“Diverse careers are available to musicians because people worldwide consume huge amounts of music-related products and services every day.”
–The Musician’s Way, p. 300
Supply and demand are the fundamental forces that determine prices.
So, for us classical musicians, whether we offer performances, lessons, recordings or whatever, the better we understand supply and demand, the better we’re able to design offerings for which the demand is high and the supply low.
Let’s consider classical concerts and recordings.
The Basics of Supply & Demand
When the supply of a particular product or service exceeds the demand, prices fall.
In the case of music recordings, the supply is now so abundant – especially via streaming services and the Web – that the cost of listening to recordings has plummeted, and few people buy CDs anymore. Even digital downloads are being replaced by streaming.
A generation ago, people would spend sizable amounts to amass collections of physical recordings. Nowadays, we pay little or nothing to access colossal streaming libraries, and we listen to free music across the Internet.
When demand falls, prices also decline.
According to the National Endowment for the Arts, attendance at classical concerts in the U.S. has been dwindling for years. Hence, ticket prices have dropped, and orchestras and concert presenters offer numerous heavily discounted tickets – many have reduced the number of concerts they put on, and some have ceased operations.
Given the bountiful supply of free and almost-free recorded music along with the shrinking demand for classical concerts, musicians who want to sell concert tickets and recordings have to create demand.
How do we do that? Here are 4 key principles to create demand for performances:
- Gain deep understanding of your target audiences (see: Design Thinking for Audience Development)
- Recognize their motivations and barriers to attend concerts, and then trigger their motivations and remove barriers;
- Know your competition for their attention;
- Offer music and events that they’ll recognize as compelling and not readily available.
Even with the supply of classical music being abundant, artists who differentiate themselves by offering high-quality, relevant programs in appealing locations can attract interest. Here are few brief examples.
Examples of Performances that Create Demand
∙ If you aim to attract seasoned classical concertgoers to your performances, including reviewers and people who can readily afford tickets, create programs that break new ground. Start with a potent concept for your program, maybe commission and premiere a new work, and then identify dates when there’s a lull in other concert offerings in particular locations. In those ways, you offer something that’s distinctive and in lower supply.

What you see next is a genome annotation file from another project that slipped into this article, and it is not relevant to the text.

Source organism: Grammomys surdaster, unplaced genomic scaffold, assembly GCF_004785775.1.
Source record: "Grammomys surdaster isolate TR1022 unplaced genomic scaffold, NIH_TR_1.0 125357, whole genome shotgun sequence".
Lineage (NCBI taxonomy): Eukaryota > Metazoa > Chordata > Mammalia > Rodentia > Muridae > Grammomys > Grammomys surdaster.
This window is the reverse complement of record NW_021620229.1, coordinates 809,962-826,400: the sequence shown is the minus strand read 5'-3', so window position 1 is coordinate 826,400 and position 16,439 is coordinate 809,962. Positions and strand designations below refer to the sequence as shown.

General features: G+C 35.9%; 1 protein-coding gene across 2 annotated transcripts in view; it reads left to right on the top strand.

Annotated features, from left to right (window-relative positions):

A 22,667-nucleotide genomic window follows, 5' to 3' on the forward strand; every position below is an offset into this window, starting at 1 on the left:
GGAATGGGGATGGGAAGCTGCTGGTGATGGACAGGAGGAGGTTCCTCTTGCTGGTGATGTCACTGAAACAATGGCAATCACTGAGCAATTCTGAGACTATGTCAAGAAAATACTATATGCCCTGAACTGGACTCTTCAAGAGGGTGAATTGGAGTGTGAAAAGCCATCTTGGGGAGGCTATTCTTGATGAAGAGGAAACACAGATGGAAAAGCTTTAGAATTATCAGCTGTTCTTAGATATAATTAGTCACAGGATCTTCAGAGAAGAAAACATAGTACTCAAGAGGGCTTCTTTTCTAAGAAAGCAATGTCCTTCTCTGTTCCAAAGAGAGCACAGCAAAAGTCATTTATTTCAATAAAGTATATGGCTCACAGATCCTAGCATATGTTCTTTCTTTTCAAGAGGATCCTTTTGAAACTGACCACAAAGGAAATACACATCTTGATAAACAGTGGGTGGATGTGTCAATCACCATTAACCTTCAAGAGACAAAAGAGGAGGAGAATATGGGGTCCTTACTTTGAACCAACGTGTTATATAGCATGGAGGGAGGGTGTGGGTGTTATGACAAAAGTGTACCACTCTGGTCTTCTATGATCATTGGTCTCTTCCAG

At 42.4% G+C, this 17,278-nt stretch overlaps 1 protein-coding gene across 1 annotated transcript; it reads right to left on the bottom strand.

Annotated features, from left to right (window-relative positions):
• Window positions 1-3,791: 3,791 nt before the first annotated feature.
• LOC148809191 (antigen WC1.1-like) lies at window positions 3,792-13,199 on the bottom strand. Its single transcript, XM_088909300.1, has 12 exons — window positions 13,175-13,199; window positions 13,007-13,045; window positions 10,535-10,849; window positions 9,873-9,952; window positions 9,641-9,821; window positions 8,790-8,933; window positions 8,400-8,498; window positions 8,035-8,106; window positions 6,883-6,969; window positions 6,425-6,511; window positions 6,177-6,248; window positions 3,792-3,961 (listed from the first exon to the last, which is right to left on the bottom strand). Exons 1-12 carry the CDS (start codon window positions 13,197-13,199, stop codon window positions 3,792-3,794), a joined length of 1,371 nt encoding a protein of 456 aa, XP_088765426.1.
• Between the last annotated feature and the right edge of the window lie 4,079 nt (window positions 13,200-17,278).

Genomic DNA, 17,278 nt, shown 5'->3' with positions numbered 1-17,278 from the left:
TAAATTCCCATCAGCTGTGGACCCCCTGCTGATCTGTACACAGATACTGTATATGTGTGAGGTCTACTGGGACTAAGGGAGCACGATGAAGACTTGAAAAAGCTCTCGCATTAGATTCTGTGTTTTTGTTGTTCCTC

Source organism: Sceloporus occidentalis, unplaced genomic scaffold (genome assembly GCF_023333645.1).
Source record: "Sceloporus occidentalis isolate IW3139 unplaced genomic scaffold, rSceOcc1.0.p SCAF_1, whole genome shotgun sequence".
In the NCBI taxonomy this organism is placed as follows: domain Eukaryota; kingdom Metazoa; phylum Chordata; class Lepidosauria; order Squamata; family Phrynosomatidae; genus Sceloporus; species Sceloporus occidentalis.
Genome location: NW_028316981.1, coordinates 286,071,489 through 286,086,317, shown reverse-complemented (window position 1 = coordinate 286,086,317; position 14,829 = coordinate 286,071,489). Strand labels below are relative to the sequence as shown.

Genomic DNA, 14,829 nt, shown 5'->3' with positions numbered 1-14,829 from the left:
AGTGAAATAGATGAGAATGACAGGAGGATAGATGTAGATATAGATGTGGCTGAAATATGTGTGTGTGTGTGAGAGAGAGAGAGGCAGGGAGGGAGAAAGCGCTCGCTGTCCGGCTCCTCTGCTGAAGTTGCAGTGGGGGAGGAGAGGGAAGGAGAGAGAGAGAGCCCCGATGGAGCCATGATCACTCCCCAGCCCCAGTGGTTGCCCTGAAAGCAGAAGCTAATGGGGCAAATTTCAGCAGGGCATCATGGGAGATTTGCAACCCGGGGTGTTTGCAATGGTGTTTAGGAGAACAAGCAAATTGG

∙ If your target audience includes young professionals, consider creating concert programs that fit their needs for date nights, and choose venues that offer bar service and opportunities to socialize. Tap low-cost, high-engagement promotional strategies, such as social media, and speak to your audience from the stage rather than mimicking the detached concert presentation that’s the norm in conservatories.
∙ If you want to reach children, you might partner with a non-profit organization such as a children’s museum, seek funding from community foundations, and develop programs that merge fun with learning, as Baltimore’s Occasional Symphony did with their Dr. Seuss Birthday Concerts.
∙ To bring music to disadvantaged audiences and add artistic vibrancy to a community, you could devise one or a series of suitable programs, seek support from local funders, and present numerous free interactive concerts in community locations such as churches or libraries.
∙ If you’d like to connect with veterans and military families, you might compose or commission relevant pieces, arrange historic ones, and access funding sources that serve those populations. A companion recording could also make for a distinctive offering.
In the case of recordings, given the profusion of free music, most classical artists use recordings to build audiences, contribute to their fields and promote their performances rather than earn any significant profit. To create recordings at little to no cost, rising musicians can tap funding sources such as crowdfunding, foundations, and even public agencies to cover production and promotion costs.
Rising Above the Crowd
In sum, the classical music market may seem saturated with supply, but distinctive artists perpetually rise above the crowd and generate demand for their work.
Moreover, performers who develop authentic artistic visions and perform alluring programs not only stand out but also contribute to the advancement of their art forms, making impacts that extend far and wide.
The Musician’s Way provides far-reaching guidelines to advance performance, programming, collaboration and career building skills.
Want additional help to propel your music career? Contact me for coaching via Skype.
3 Traits of Successful Concert Programs
5 Steps to Better Classical Concerts
Design Thinking for Audience Development
Don’t Be a White Egg
Orchestras Contract, Opportunities Expand
Self-Produce Concerts in 8 Steps
© 2018 Gerald Klickstein
Photo © B. Nolan, licensed from Shutterstock